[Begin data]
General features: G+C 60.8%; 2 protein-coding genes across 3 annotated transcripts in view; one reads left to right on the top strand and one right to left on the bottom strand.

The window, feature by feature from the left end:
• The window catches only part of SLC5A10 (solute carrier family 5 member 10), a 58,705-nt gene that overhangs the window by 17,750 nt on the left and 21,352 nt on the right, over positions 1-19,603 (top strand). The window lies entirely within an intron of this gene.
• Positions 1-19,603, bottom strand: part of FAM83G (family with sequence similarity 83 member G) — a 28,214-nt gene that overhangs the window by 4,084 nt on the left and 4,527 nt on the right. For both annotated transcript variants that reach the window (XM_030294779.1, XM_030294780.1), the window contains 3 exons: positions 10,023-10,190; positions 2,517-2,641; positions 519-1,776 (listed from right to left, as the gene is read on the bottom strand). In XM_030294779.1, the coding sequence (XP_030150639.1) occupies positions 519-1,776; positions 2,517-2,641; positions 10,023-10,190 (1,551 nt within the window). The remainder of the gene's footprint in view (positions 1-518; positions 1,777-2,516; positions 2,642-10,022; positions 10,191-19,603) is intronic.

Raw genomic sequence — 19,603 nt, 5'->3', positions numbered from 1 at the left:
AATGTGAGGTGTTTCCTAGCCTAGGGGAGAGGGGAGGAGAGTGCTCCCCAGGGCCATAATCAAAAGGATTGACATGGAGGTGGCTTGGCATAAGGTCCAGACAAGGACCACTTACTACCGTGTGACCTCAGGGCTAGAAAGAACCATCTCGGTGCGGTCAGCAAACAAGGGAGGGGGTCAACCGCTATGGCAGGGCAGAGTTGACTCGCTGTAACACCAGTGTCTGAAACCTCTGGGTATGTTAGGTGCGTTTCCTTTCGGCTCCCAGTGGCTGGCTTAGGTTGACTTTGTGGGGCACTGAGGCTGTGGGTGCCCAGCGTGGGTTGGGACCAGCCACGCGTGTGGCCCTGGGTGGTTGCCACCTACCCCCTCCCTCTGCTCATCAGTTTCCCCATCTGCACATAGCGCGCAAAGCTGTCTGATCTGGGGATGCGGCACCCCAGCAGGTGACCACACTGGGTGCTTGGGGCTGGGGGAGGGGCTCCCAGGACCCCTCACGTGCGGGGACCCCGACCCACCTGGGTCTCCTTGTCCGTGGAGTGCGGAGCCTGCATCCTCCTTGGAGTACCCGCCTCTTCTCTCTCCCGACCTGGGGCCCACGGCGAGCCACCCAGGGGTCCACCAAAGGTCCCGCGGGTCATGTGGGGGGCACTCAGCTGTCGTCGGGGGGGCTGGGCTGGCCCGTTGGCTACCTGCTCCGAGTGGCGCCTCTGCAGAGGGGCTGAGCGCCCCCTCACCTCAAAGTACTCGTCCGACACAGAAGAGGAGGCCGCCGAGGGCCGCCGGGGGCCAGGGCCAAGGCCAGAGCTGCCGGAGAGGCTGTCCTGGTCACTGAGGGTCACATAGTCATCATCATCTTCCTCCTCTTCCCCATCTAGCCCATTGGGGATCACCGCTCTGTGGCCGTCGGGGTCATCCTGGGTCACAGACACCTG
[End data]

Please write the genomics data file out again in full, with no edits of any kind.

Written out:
General features: G+C 60.8%; 2 protein-coding genes across 3 annotated transcripts in view; one reads left to right on the top strand and one right to left on the bottom strand.

The window, feature by feature from the left end:
• The window catches only part of SLC5A10 (solute carrier family 5 member 10), a 58,705-nt gene that overhangs the window by 17,750 nt on the left and 21,352 nt on the right, over positions 1-19,603 (top strand). The window lies entirely within an intron of this gene.
• Positions 1-19,603, bottom strand: part of FAM83G (family with sequence similarity 83 member G) — a 28,214-nt gene that overhangs the window by 4,084 nt on the left and 4,527 nt on the right. For both annotated transcript variants that reach the window (XM_030294779.1, XM_030294780.1), the window contains 3 exons: positions 10,023-10,190; positions 2,517-2,641; positions 519-1,776 (listed from right to left, as the gene is read on the bottom strand). In XM_030294779.1, the coding sequence (XP_030150639.1) occupies positions 519-1,776; positions 2,517-2,641; positions 10,023-10,190 (1,551 nt within the window). The remainder of the gene's footprint in view (positions 1-518; positions 1,777-2,516; positions 2,642-10,022; positions 10,191-19,603) is intronic.

Raw genomic sequence — 19,603 nt, 5'->3', positions numbered from 1 at the left:
AATGTGAGGTGTTTCCTAGCCTAGGGGAGAGGGGAGGAGAGTGCTCCCCAGGGCCATAATCAAAAGGATTGACATGGAGGTGGCTTGGCATAAGGTCCAGACAAGGACCACTTACTACCGTGTGACCTCAGGGCTAGAAAGAACCATCTCGGTGCGGTCAGCAAACAAGGGAGGGGGTCAACCGCTATGGCAGGGCAGAGTTGACTCGCTGTAACACCAGTGTCTGAAACCTCTGGGTATGTTAGGTGCGTTTCCTTTCGGCTCCCAGTGGCTGGCTTAGGTTGACTTTGTGGGGCACTGAGGCTGTGGGTGCCCAGCGTGGGTTGGGACCAGCCACGCGTGTGGCCCTGGGTGGTTGCCACCTACCCCCTCCCTCTGCTCATCAGTTTCCCCATCTGCACATAGCGCGCAAAGCTGTCTGATCTGGGGATGCGGCACCCCAGCAGGTGACCACACTGGGTGCTTGGGGCTGGGGGAGGGGCTCCCAGGACCCCTCACGTGCGGGGACCCCGACCCACCTGGGTCTCCTTGTCCGTGGAGTGCGGAGCCTGCATCCTCCTTGGAGTACCCGCCTCTTCTCTCTCCCGACCTGGGGCCCACGGCGAGCCACCCAGGGGTCCACCAAAGGTCCCGCGGGTCATGTGGGGGGCACTCAGCTGTCGTCGGGGGGGCTGGGCTGGCCCGTTGGCTACCTGCTCCGAGTGGCGCCTCTGCAGAGGGGCTGAGCGCCCCCTCACCTCAAAGTACTCGTCCGACACAGAAGAGGAGGCCGCCGAGGGCCGCCGGGGGCCAGGGCCAAGGCCAGAGCTGCCGGAGAGGCTGTCCTGGTCACTGAGGGTCACATAGTCATCATCATCTTCCTCCTCTTCCCCATCTAGCCCATTGGGGATCACCGCTCTGTGGCCGTCGGGGTCATCCTGGGTCACAGACACCTG